LHD Mechanics, Part I

All the alarm, the fury and the hysteria has brought out the signs and this has caused a lot of misunderstanding over the size of the local historic district.    

So, instead of talking to promote the LHD and showing all the tremendous benefits it will provide for the City, I will examine in a couple of posts the actual substance: the size, the guidelines and the ordinance.

I will start off with the map of the local historic district.       Now, I heartily agree with Chris Skelly from Mass Historic; the entire National Register District should have been included in this local historic district – but the Study Committee in conjunction with the Planning Office felt otherwise.       And if we should expand it (Yes, yes, yes!), we’ll have to start the whole process again of creating a local historic district study committee. (Ugh)      

But we’ve had a lot of confusion.    We’ve had ant-LHD signs strewn all over the City leaving the impression it will cover vast areas. We’ve had these same signs running up to Plum Island. (A nice way to kill tourism) We had a Plum Island resident loudly condemning the LHD which has got some out in the public saying, “It covers the island too?” And of course it doesn’t – why would you preserve the architectural style common out there, ‘Early Disarray’.

Many others feel this LHD battleground is strictly dealing with High Street. The embarrassing anti-historic preservation signs on our main thorough fare has left the vast area between Market Street and Federal Street largely strewn with Historic Yes signs.

This is not about High Street. It’s about preserving our historic city and continuing the protection that has given us a high quality of life.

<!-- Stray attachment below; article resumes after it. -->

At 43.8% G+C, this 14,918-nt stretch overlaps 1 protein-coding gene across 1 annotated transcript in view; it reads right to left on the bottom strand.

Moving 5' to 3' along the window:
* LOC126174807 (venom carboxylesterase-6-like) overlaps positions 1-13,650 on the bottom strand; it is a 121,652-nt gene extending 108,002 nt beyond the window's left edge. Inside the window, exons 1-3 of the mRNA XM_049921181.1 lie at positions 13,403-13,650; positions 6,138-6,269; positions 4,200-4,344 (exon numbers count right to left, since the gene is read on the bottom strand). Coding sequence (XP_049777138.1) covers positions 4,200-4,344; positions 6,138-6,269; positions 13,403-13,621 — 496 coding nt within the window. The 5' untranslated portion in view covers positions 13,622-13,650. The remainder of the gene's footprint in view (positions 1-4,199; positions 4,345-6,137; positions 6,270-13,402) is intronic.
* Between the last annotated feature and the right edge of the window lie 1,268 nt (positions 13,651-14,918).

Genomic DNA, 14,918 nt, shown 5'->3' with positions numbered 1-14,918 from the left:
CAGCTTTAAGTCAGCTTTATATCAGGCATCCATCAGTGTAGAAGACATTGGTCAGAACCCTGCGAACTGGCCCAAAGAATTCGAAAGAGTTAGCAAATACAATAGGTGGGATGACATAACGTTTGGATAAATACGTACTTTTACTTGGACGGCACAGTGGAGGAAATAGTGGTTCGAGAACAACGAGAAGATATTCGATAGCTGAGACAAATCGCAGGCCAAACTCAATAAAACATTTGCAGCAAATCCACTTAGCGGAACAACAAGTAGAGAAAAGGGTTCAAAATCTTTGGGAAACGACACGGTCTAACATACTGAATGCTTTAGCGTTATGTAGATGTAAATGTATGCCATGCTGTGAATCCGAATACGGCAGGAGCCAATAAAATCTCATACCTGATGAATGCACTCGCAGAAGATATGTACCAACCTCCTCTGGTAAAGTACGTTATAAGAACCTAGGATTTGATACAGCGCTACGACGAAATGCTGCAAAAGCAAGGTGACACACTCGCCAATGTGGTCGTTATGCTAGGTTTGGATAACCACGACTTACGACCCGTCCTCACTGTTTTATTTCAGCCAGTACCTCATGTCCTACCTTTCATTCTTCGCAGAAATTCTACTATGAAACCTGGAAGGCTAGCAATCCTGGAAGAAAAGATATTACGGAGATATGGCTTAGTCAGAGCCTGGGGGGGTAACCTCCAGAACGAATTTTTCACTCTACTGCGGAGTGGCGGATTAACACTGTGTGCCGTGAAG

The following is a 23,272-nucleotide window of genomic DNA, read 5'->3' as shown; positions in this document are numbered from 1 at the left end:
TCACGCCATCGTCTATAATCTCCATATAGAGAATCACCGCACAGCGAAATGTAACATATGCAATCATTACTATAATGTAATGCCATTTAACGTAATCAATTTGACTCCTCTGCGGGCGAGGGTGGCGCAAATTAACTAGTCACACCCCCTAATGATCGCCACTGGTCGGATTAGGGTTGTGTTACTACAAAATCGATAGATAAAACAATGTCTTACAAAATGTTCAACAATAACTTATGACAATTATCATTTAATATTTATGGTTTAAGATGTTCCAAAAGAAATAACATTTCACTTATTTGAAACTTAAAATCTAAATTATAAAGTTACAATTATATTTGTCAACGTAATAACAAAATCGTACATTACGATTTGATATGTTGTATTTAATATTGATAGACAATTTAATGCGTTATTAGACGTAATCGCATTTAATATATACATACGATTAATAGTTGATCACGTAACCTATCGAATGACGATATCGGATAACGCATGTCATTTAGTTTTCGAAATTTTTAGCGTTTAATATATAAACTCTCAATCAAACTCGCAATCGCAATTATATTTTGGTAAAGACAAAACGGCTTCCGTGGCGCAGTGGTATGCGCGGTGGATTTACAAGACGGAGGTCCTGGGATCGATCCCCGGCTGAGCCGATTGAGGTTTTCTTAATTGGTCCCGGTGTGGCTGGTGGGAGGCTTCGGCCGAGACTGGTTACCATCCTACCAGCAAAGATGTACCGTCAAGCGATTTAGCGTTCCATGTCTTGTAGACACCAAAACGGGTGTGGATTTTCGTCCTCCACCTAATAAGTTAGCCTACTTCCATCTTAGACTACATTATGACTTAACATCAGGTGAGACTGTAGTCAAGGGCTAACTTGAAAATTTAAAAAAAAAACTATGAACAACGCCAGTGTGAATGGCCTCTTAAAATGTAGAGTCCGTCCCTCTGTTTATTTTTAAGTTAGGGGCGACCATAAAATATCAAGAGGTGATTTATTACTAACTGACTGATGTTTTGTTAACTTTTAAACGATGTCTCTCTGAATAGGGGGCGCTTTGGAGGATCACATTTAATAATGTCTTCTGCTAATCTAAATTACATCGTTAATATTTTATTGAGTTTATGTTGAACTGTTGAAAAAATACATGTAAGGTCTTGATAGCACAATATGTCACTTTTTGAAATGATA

But the fact is, the Master Plan of 2001 advocated multiple local historic districts and this is how Salem, MA has approached it.      Thus, we are only looking at this presently:



It covers High Street from three corners to the Newbury border.

It covers the center of town from Market Street to Federal Street.

It covers the Central Waterfront, the WWOD* area of New England Development and the Eastern side of the Waterfront up to the Coast Guard Station.

What will happen if the LHD is imposed, the ripple effect will spread – those inside will benefit but the National Register area not included will also see their equity increase.     Of course, being unprotected except for the demo delay, the rest will begin to be victimized because of their great value.       That’s why we have to keep pursuing protection of our precious historic assets.      

This battle will be long but historic preservation will guarantee a bright future for Newburyport.

-P. Preservationist

PS. As of last count, we have online 370 for and 37 against.    370 taxpayers (directly or indirectly) and city council is wavering?     Apparently this tiny groups tax contribution is of more value than the vast majority!!!!!!

* Waterfront West Overlay District

If you need a banner or a sign, contact the Citizens for Historic Preservation, www.historicnewburyport.com.     They have a list of city councilors and how to contact them..

Other sources:



If you have a question contact p.preservationist@live.com.     If I can’t answer your inquiry, I’ll make sure you are connected with someone who can answer your question.

This entry was posted in Health and wellness, Heritage Tourism, History, Local Historic Districts (LHD), News and politics, Planning, Preservation, Quality of Life, Streetscape, Tourism, Waterfront, Zoning. Bookmark the permalink.

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